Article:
In this episode, we talk about George Fox’s letter to Lady Claypole (Oliver Cromwell’s daughter), found in section 3I in Traditional Quaker Christianity. He tells her to “be still and cool in thine own mind and spirit,” because she was “very sick and troubled in mind.”

Consequently, content warning: discussion of mental illness.

Be still and cool…

Micah contrasts Fox’s advice to “be still a while from thy own thoughts, searching, seeking, desires and imaginations, and be stayed in the principle of God in thee, to stay thy mind upon God, up to God” with how someone experiencing distressing thoughts would be handled in meditation. He says in meditation, you’re trying to empty your mind, so you try to let go of those distressing thoughts and all other thoughts. In contrast, Fox advises that she fix her mind upon God.

Mackenzie notes that Fox says to be still and cool and then “thou wilt feel the principle of God.” There’s a sequence suggested there. Often we talk in terms of still and quiet, as well. So, perhaps part of the advice is on not trying to skip ahead. Quiet the unwanted thoughts, then it’ll be possible to concentrate on God.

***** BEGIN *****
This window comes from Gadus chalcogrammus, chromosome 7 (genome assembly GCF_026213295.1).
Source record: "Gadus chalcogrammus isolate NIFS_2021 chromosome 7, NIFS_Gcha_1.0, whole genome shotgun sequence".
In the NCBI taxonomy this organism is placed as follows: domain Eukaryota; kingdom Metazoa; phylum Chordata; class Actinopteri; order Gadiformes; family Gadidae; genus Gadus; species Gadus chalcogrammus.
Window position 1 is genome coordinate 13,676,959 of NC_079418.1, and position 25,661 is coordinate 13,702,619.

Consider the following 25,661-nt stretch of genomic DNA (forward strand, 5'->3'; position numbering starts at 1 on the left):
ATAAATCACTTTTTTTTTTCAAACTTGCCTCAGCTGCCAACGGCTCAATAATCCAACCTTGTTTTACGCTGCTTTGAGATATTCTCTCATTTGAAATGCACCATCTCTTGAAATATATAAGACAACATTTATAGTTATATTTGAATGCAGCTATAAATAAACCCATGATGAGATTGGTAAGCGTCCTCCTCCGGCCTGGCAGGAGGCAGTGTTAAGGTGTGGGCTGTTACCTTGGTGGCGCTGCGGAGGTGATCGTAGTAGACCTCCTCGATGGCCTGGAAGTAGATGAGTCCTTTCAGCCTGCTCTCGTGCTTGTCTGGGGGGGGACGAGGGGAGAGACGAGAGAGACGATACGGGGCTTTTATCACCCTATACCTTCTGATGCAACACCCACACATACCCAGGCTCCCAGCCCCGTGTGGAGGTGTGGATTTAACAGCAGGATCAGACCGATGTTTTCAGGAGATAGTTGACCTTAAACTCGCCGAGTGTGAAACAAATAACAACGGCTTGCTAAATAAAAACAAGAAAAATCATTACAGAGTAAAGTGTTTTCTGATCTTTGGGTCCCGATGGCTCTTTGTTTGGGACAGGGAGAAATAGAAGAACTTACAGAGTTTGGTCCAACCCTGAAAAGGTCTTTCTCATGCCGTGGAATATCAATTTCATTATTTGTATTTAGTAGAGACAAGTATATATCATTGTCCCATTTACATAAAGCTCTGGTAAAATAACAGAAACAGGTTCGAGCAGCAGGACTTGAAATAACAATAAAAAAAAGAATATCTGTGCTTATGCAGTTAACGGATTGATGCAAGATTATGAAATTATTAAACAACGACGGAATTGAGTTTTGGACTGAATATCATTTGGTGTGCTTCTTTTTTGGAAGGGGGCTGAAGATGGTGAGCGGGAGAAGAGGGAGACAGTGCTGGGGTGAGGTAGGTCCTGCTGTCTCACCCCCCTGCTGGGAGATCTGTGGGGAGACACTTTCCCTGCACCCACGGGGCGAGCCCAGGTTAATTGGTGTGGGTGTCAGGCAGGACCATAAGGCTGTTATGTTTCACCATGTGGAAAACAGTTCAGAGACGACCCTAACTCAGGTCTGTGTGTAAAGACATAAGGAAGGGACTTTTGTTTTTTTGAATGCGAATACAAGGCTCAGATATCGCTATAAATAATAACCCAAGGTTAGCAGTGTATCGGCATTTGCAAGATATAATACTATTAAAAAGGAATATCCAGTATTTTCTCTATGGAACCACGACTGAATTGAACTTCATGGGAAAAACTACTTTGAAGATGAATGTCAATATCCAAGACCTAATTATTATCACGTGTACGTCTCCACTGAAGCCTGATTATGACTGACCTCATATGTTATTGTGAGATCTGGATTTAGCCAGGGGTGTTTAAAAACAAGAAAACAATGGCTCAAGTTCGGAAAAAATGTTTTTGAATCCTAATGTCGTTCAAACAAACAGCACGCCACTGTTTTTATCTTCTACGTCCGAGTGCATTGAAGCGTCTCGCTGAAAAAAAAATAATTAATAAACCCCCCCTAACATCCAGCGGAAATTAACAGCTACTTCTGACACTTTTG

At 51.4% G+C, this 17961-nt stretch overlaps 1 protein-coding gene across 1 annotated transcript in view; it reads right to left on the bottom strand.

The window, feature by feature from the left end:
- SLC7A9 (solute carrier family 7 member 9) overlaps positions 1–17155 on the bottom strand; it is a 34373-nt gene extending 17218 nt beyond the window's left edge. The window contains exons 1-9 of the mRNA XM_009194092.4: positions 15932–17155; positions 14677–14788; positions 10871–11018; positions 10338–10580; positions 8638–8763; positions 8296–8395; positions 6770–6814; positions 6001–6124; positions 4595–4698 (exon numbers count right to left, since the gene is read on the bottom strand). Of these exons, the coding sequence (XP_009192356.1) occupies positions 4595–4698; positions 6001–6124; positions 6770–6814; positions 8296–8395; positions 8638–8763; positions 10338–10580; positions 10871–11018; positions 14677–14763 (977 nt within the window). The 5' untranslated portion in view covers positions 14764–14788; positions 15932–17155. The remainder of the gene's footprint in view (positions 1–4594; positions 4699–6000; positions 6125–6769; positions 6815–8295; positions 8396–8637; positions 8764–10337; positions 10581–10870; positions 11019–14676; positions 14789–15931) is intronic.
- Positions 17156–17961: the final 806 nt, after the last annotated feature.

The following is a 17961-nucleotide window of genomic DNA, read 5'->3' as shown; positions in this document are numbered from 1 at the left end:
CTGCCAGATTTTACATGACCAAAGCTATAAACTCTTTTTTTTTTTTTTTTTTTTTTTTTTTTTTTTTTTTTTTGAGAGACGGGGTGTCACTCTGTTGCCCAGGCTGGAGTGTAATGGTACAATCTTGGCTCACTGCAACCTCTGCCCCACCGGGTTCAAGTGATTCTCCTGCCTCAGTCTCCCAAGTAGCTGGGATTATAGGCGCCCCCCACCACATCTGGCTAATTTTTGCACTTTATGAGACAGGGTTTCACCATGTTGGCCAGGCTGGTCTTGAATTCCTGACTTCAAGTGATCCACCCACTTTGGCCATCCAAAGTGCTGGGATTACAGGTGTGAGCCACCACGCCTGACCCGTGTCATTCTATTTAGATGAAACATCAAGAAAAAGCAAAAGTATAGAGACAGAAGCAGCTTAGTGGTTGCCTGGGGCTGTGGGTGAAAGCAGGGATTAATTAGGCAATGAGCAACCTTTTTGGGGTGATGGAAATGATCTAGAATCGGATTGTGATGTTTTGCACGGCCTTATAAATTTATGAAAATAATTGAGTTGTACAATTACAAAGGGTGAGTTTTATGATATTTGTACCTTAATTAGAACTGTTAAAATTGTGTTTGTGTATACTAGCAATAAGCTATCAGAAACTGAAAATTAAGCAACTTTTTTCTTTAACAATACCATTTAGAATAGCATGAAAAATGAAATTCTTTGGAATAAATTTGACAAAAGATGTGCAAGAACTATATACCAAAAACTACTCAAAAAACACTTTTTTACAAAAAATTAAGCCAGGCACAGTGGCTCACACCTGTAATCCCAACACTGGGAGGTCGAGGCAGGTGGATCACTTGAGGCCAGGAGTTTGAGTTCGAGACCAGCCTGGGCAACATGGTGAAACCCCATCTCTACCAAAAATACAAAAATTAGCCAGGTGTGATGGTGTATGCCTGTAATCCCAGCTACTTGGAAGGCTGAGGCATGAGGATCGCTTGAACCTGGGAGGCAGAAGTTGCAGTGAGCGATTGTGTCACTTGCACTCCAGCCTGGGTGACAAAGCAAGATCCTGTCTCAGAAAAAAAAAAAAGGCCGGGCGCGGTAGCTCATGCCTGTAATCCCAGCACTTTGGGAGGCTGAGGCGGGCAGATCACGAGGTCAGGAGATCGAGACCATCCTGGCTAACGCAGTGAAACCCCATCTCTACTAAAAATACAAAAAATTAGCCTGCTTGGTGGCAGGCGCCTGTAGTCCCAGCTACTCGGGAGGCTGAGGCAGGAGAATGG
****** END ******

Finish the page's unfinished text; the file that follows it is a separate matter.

Problems

We talked about prosperity gospel in episode 14. It’s sometimes referred to as “health and wealth,” but we mostly only talked about the wealth side. Here’s where the health side, specifically mental health, comes in. This can easily veer into the same pattern much of Christianity has had of equating illness with sin. Micah points out that in the Gospel of John (chapter 9), the disciples ask Jesus whose sin caused a given man to born blind: his or his parents’? Jesus answers that nobody’s sin caused his blindness. So, there is a repudiation of that karma-style idea of “you sinned, therefore you get sick” in Scripture. We talk about how sins for which there is wide culpability, like environmental destruction, contribute to illness and death. Micah gives the traditional Christian explanation of sin being loose in the world.

Lesson

Fox continues with instructing her to pay more attention to God than to the negative thoughts. His reasoning is one of fixation. This can be likened to when you sit in meeting for worship and get distracted, then next thing you know you’re thinking “don’t think about balloons. Don’t think about balloons. Don’t think about balloons. Oh no! I’m thinking about balloons!”

Is Fox’s advice good? If it’s a spiritual problem, sure. But how do you know whether it’s spiritual or chemical? Maybe cover both bases: talk to someone you trust in a spiritual sense and to someone who went to school for psychology or psychiatry.

PS: It was James Parnell, not Edward Burrough, who “was led to go to Cambridge” after finding out two Quaker women were being held prisoner. Made that mistake in the episode.

References

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